Associate Professor Nicholas Opie holding the device, Stentrode™, which has been implanted successfully in two patients, who both suffer from severe paralysis due to motor neuron disease. (Credit: University of Melbourne)

MELBOURNE, Australia — Paralysis is a devastatingly isolating condition. For patients who lose the ability to use their arms or legs, the simplest tasks can become near impossible obstacles. A team in Australia is giving hope back to those who can’t use their arms. Their study reveals two patients have had a wireless device successfully implanted into their brains. It’s allowing them to overcome amyotrophic lateral sclerosis (ALS), which is slowly robbing them of the use of their limbs.

Researchers from the University of Melbourne say Stentrode, a tiny implant the size of a paperclip, allows patients dealing with paralysis to email, text, and even shop online. Stentrode restores the transmission of brain impulses throughout the body. Using eye-tracking technology, the user can signal what actions they want an electronic device to do without the use of their hands.

“This is the first time an operation of this kind has been done, so we couldn’t guarantee there wouldn’t be problems, but in both cases the surgery has gone better than we had hoped,” Professor Peter Mitchell of The Royal Melbourne Hospital says in a university release.

Groundbreaking procedure

Prof. Mitchell implanted the Stentrode in an area near the brain’s motor cortex. Unlike other major surgeries, the team only needed to make a small “keyhole” incision in each patient’s neck before guiding the device into place. Even more encouraging, the patients needed little recovery time after the procedure.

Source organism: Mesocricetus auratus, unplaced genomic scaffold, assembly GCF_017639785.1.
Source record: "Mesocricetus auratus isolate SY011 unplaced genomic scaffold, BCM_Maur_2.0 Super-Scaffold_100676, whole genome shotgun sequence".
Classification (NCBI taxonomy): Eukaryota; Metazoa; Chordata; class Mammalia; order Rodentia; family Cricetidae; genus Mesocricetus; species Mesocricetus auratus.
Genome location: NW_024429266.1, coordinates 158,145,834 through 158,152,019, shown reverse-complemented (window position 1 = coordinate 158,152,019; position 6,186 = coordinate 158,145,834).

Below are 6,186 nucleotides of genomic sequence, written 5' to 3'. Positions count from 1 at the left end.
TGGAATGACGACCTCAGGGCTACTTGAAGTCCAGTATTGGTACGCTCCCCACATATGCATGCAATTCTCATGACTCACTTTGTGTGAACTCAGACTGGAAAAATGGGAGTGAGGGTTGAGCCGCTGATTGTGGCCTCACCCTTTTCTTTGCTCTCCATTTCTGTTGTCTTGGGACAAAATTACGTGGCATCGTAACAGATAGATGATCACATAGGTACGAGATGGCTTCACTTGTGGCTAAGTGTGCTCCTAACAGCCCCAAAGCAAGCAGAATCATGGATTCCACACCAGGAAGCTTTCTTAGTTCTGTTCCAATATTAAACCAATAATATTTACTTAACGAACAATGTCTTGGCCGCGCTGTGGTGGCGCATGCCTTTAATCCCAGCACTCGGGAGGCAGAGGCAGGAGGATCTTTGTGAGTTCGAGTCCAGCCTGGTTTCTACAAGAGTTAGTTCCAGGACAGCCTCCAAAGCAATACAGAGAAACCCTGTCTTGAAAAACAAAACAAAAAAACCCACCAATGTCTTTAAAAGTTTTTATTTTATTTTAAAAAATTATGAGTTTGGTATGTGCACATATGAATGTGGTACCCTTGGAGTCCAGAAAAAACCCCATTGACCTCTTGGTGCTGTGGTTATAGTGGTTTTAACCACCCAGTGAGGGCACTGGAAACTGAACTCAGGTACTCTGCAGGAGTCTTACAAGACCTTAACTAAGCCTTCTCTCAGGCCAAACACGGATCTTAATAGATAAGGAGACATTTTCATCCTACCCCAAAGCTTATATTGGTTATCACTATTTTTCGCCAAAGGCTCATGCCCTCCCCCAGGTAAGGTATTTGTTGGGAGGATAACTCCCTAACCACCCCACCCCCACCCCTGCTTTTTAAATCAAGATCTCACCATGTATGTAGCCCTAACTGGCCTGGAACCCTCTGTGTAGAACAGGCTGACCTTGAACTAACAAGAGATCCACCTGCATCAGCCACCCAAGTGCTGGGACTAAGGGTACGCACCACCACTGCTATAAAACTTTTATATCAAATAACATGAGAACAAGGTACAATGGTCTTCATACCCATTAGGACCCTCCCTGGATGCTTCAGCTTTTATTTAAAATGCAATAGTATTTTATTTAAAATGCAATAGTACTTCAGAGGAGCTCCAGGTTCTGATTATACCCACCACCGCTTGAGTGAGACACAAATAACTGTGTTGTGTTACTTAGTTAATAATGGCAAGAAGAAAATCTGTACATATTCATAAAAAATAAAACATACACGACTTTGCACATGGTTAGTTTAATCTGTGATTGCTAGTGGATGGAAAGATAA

“The procedure isn’t easy, in each surgery there were differences depending on the patient’s anatomy, however in both cases the patients were able to leave the hospital only a few days later, which also demonstrates the quick recovery from the surgery,” Prof. Mitchell explains.

Once back home, the ALS patients used Stentrode to navigate a computer-based operating system in place of a keyboard. The eye-tracker helped them operate the computer’s mouse cursor. Both participants also began machine learning-assisted training so they could get the handle of various mouse-clicking actions, including zooming in and out.

Stentrode brain implant producing amazing results

While it’s still in the experimental phase, both patients have had tremendous success operating the wireless implant. The patients achieved an average click accuracy of 92 and 93 percent, respectively. They were also able to type between 14 and 20 characters per minute with the predictive texting features turned off.

“Observing the participants use the system to communicate and control a computer with their minds, independently and at home, is truly amazing,” University of Melbourne Associate Professor Nicholas Opie says.

“Over the last eight years we have drawn on some of the world’s leading medical and engineering minds to create an implant that enables people with paralysis to control external equipment with the power of thought. We are pleased to report that we have achieved this.”

Researchers caution that the technology is still years away from being publicly available, but add the goal of overcoming paralysis is a little closer to reality today.

The study appears in the Journal of NeuroInterventional Surgery.

About Chris Melore

Chris Melore has been a writer, researcher, editor, and producer in the New York-area since 2006. He won a local Emmy award for his work in sports television in 2011.

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